"While traveling this land from border to border and from Sea to Sea, there have been a few occasions to leave the beaten path and to find the peace and quiet that's food for thought in just walking through a trackless forest, or exploring ruins of the earliest settlers, or walking along a creek bed, hoping to find a relic, such as a tomahawk, an axe or even an arrowhead, left by a race of long since vanished Indians. There's a great thrill and it's a wonderful feeling to find a flint arrowhead."
"The Flint Arrowhead" from Johnny Cash's album, From Sea to Shining Sea
After Johnny Cash died last year, I was on the internet searching through some albums from the "Man in Black" when I came across a song (more like a speech set to music) about a flint arrowhead. What a thrill I get when I discovered my favorite singer also shared my favorite hobby.
I grew up in southwestern Wisconsin in an area called the "Driftless Zone." This was a small section of the state that was left untouched by the glaciers heading south from Canada many thousands of years ago. Most of my family were dairy farmers and I loved visiting my grandparent's farm every week. I took it for granted then, but now feel lucky to have had access to hundreds of acres of rolling hills and valleys to explore. Unfortunately, when I had all of the time in the world to look for artifacts, I didn't have much interest in them. It wasn't until I was in my mid-twenties and had moved a hundred miles from home, that I really got addicted to it. Each spring I make the drive back as many times as I can to walk the fields. With the ever-increasing practice of "no-till" I don't find nearly as many as I used to, but I tell myself, "there's always next year."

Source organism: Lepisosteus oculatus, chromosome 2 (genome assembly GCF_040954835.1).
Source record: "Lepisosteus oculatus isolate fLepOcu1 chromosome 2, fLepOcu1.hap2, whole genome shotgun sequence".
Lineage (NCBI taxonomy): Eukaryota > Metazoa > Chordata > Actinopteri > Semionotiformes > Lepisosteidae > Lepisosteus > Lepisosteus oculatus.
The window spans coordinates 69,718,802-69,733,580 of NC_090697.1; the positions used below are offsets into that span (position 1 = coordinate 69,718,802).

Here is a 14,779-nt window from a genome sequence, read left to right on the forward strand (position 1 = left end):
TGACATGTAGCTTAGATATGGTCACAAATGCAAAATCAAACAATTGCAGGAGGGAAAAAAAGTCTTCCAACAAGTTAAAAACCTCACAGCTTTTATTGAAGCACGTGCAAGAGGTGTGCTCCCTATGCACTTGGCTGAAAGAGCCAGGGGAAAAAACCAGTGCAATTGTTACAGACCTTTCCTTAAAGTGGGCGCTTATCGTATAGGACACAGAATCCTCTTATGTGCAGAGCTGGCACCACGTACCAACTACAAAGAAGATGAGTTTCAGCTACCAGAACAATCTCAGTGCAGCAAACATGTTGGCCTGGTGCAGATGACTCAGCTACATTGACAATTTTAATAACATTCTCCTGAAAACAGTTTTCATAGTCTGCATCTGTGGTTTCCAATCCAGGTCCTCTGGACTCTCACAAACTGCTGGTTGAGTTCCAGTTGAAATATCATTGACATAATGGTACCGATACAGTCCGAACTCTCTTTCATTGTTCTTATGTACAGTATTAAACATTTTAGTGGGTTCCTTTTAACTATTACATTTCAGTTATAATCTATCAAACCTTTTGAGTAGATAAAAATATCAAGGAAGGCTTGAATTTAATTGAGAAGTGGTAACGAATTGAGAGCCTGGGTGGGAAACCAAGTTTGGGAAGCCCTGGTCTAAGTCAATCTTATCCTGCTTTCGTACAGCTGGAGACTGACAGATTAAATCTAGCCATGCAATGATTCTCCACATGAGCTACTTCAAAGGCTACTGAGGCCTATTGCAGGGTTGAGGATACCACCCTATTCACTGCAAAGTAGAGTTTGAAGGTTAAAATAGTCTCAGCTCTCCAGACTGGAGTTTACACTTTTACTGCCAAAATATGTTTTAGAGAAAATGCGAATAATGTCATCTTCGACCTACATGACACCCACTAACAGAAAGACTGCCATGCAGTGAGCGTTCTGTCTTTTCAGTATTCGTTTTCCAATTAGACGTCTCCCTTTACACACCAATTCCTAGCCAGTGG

The artifacts I find usually come from three materials. First is Prarie du Chein chert, a grey-white material that isn't always the best quality. Cochrane chert, a red to brown chert From the collection of Todd Murphy, Rochester, Minnesota. that is of better quality, and my favorite material, Hixton Silicified Sandstone (H.S.S.).
Hixton Silicified Sandstone, or "Sugar Quartz" is a very hard form of bonded silica. It is usually a grey/silver color but is also found in red, orange, purple, and I've even seen it in green. Although there are many small outcroppings of this material, most of it comes from an area in Jackson County called Silver Mound. In the 1800s and possibly earlier than that, the first Euro-Americans to visit the area noticed pits dug into the ground by Native Americans to quarry the stone. Because of the pits and the glint of silver in the rock, they assumed that they might indeed find precious metals there. However, after a few years of mining, they found nothing.
Twelve thousand years earlier, the first Native Americans to venture into Wisconsin would discover the source of the high quality stone for making tools and would come back year after year. Artifacts from Paleo Clovis points to Late Woodland Madison triangular points have been found made of Hixton Silicified Sandstone. It is one of Wisconsin's many treasures.
The fields where I hunt are about 80 miles from Silver Mound. My mind wanders when I see the little flakes debitage and wonder how the material made its journey here. In fact, Hixton Silicified Sandstone has traveled farther than that, being found as far away as Mammoth Cave, Kentucky.
I have been lucky enough to find many artifacts made from H.S.S. including two Clovis points. Each year I take my finds to the good folks at the Mississippi Valley Archaeology Center in La Crosse where they document, photograph and teach about each piece. I will continue to look for more artifacts made from Sugar Quartz and hopefully my two young sons, Jack (3) and Wyatt (1) will inherit my passion for the past and join me on future hunts. I couldn't agree more with Johnny Cash, "It's a wonderful thing to find a flint arrowhead."
Silver Mound C Its History and Archaeology, Jackson County, Wisconsin, Mississippi Valley Archaeology Center, University of Wisconsin-LaCrosse.
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